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Sea, sun and the sacraments

The Vatican will publish guidelines for cruise ship chaplains as part of the 90th anniversary of the Apostleship of the Sea.

VATICAN CITY - It is not just sea, sun and celebrating the sacraments for Catholic chaplains aboard cruise ships.

Regional directors of the Apostleship of the Sea meeting at the Vatican in early February ratified a document clarifying the role of chaplains who serve on board cruise ships.

Among its provisions, the document stipulated that priests should not celebrate Catholic weddings on a cruise, but they should be available to offer blessings for newlyweds or couples celebrating wedding anniversaries. It also stated that priests should offer daily and Sunday Masses, as well as ecumenical prayer services when required.

Chaplains should make themselves available for pastoral care and counseling not only with passengers but also the crew, hotel staff and even the entertainers aboard ship, the guidelines said. Chaplains are also encouraged to attend staff and employee meetings during a cruise to better understand the issues and concern of the people working on board.

The new guidelines asked cruise ship companies to provide chaplains with a private cabin and all standard meals. They are also asked to provide everything necessary to celebrate Mass, including vestments and chalices, and to advertise all the public activities of the chaplain while on board.

Archbishop Antonio Maria Veglio, president of the Pontifical Council for Migrants and Travelers, which oversees the Apostleship of the Sea, said the recent growth of the cruise ship industry prompted the writing of the new "Cruise Ship Ministry Guidelines."

The document will be published later in the year as part of the 90th anniversary celebrations of the Apostleship of the Sea, an organization started in 1920 in Glasgow, Scotland, to oversee the Church's mission to Catholics workers in maritime industries.

Deacon Albert M. Dacanay, regional coordinator of the Apostleship of the Sea for North America and the Caribbean, attended the Vatican meeting in early February. He estimated that 60 percent of U.S. cruise ship clients are Catholic and that 80 percent of U.S. cruise ship staff members are Catholics, the majority coming from the Philippines.

Deacon Dacanay said his office was concerned about the recent decision of Celebrity Cruises to have Catholic chaplains on board only on major religious holidays, but he said the situation is evolving.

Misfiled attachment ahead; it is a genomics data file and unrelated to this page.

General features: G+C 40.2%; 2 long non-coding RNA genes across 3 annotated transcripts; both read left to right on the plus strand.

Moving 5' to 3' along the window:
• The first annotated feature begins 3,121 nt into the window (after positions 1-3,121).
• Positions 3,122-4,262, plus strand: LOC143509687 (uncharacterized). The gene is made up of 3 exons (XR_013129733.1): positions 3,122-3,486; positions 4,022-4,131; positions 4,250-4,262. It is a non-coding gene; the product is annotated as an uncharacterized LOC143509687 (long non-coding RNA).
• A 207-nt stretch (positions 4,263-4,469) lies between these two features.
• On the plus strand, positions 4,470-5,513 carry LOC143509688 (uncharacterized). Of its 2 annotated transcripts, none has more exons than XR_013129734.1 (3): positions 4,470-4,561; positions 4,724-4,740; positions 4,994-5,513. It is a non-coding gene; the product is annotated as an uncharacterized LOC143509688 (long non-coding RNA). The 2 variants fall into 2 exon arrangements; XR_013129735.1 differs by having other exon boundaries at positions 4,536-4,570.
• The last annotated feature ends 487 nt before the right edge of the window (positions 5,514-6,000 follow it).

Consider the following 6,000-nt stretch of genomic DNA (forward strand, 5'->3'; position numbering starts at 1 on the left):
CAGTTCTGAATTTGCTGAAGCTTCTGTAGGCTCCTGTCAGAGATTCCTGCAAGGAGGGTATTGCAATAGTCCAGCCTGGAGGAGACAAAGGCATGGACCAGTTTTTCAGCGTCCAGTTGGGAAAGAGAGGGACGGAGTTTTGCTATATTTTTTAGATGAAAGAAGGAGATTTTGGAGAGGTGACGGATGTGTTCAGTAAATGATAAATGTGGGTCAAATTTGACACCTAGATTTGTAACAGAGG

Celebrity Cruises recently revised its policy again, agreeing to have priests on board ships during Lent and the Easter season and for all cruises going to the Holy Land, according to Doreen M. Badeaux, secretary general of the Apostleship of the Sea in the United States.

Deacon Dacanay said, "There is still a big clamor for chaplains to be on the ships, and there is a large number of cruise ship companies still to bring along" into the official programs of the Apostleship of the Sea.

In the United States, the Apostleship of the Sea oversees the Cruise Ship Priest Program, which ensures that priests on cruise ships are in good standing and which helps place chaplains aboard cruise liners. Celebrity Cruises is one of seven cruise lines that use the services of the Apostleship of the Sea's U.S. offices.

Deacon Dacanay said that he would like to see the U.S. cruise ships do more for the Catholic crews that they employ and that the new guidelines will address his concerns.

Creating guidelines for chaplains from a variety of countries serving on ships with different national registrations was one of the challenges in writing the document, said Father Bruno Ciceri, the international director of the Apostleship of the Sea.

For instance, Father Ciceri said, Italian cruise ships have chaplains that are formally part of the crew as commissioned officers, while many ships serving U.S. customers use priests who volunteer their services in exchange for free passage on board vacation liners.

"In Italy the priests go as part of the crew, while in the U.S.A. the priests go as part of their 'R and R', - there is a big difference," Father Ciceri said. "But at last we will have a common policy on many aspects of having Catholic chaplains on cruises."

© Arlington Catholic Herald 2010